Collaboration group takes a second look at courts
The Kent County Community Collaboration Work Group received some sticker-shock news last week when its members continued their review of the local judicial system, an assessment they began last month.
The work group discovered that the 17th Circuit Court, Probate Court and the six district courts in the county are costing a total of $81.1 million to operate this fiscal year — about $4.5 million more than last year.
Not all of that is local tax dollars. Roughly $41.3 million of that total is considered general fund dollars, which are largely taxes that the county and five municipalities collect and use to provide judicial services. The other $39.8 million represents non-general fund allocations, meaning some dollars are from the state and some are from fines and fees the courts collect.
Kent County always has the largest annual general-fund court tab; this year, it’s at $33.7 million for the circuit, probate and 63rd District courts. Grand Rapids is spending $6 million from its general fund this year on the 61st District Court. Wyoming is spending $632,730 on the 62nd District Court that it shares with Kentwood, which is allocating $228,500 to that court. Walker’s share of the 59th District Court is $370,105, while Grandville’s portion is $252,720.
Those are the numbers that total $41.3 million. “The courts are very, very expensive for the local units,” said county corporate counsel Dan Ophoff.
Grand Rapids Deputy City Manager Eric DeLong said it would be nice if the work group, which has been charged with looking into service sharing among the local units, could come up with a way to lower that cost. “It’s big. It’s nearly $42 million,” he said.
But County Commissioner Jim Saalfeld, who chairs the group and is an attorney, said finding ways to save money through consolidating the judicial system in the county could be a difficult task. “This may be an area that is heavily regulated by (state) statute, and constitutional law will inhibit any consolidation,” he said.
Ophoff said consolidating the district courts in Grand Rapids, Wyoming, Kentwood, Grandville and Walker into one courthouse could save the municipalities some serious money. But he said public officials would have to convince Lansing to allow that change.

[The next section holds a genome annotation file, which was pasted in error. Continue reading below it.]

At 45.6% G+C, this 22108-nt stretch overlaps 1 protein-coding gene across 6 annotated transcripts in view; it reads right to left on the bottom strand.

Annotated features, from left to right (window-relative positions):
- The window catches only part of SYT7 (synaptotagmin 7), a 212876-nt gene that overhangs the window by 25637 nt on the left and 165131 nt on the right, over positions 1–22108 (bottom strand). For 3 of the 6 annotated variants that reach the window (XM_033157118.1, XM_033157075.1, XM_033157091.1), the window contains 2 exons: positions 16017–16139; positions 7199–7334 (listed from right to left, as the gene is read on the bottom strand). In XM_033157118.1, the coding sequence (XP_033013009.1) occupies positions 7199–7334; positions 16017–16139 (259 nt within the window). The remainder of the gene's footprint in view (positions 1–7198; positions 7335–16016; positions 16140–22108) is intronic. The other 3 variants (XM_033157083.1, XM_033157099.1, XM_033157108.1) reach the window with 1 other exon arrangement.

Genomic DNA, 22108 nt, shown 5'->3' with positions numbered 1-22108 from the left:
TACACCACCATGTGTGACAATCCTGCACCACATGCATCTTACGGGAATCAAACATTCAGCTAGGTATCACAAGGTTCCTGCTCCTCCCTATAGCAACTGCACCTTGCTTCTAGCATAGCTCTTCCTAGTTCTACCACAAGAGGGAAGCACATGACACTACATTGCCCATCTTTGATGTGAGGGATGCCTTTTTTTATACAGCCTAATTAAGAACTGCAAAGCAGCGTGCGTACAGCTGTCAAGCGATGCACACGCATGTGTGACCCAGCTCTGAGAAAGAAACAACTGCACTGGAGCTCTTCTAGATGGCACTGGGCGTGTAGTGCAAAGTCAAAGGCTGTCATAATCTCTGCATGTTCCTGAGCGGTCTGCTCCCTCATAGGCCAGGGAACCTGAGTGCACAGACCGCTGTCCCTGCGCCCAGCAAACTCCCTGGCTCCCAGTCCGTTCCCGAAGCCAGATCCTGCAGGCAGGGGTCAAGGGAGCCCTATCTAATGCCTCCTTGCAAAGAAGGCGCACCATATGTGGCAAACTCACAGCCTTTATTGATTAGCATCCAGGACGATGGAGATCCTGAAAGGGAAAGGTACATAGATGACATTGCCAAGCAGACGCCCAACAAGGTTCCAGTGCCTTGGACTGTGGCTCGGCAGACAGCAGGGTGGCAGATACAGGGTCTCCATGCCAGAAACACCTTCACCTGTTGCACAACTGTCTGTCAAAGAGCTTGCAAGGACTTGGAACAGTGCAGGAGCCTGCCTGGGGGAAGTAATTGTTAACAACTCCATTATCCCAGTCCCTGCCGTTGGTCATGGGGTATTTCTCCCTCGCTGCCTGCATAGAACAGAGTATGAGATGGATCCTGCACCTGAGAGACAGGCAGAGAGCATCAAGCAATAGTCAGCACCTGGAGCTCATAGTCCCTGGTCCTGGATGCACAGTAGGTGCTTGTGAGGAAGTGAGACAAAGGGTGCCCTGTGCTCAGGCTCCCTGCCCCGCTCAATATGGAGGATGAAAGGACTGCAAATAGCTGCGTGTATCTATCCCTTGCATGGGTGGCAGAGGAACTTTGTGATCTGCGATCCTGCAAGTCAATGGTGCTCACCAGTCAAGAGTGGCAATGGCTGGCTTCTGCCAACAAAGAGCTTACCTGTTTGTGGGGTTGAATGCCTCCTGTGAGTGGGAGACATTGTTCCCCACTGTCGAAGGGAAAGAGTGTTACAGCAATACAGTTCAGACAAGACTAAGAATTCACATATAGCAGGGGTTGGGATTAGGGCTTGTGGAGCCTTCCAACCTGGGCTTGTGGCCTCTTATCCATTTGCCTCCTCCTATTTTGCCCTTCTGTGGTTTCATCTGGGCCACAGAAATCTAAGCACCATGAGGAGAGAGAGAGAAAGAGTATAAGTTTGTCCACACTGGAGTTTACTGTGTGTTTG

Saalfeld, though, pointed out that if those courts were merged into one, then cases would likely take longer to decide. “Right now, it takes months and up to a year to get a case through,” he said.
Saalfeld said district courts handle the majority of the cases that are filed because most complaints are for less than $25,000, which is the starting monetary point for the circuit court.
Grand Rapids City Commissioner James White took a different approach to the funding issue. Instead of looking at ways to cut the cost, he felt maybe the work group should think about putting those dollars toward a longer-term use. “I’m talking about sustainability. How can those funds be used to make the courts sustainable?” he asked.
County Administrator and Controller Daryl Delabbio suggested that the work group could possibly request that the state completely take over the judicial system and remove the burden for funding the courts from the local governments. He added that maybe if Lansing hears that suggestion enough times, the state might take the request under consideration.
Grand Rapids City Manager Greg Sundstrom said the problem isn’t with the courts directly; he feels the system in the county operates efficiently. Rather, he said, the problem is with how the state set up the system long ago. Back then, it was modeled after the prominent form of local government, which was the township. Sundstrom said townships and courts were established in relation to how far a horse could travel in a single day.
“(But) even shaving off 10 percent of the $41 million would be great,” he said.
Delabbio reminded the work group that one court consolidation has taken place here. A few years ago, the county merged the 63rd District Court from locations in Rockford and Cascade Township to a single courthouse in Grand Rapids Township. “It saved money for the county. But it’s also saving attorneys and their clients money,” he said, mostly on travel costs.
“This is savings for the future, too,” added Michael DeVries, supervisor of Grand Rapids Township.
The work group was formed as a response to the One Kent Coalition, which reported last year it wanted to pursue state legislation to merge the county with Grand Rapids into a metropolitan government. The collaboration work group will meet again May 2.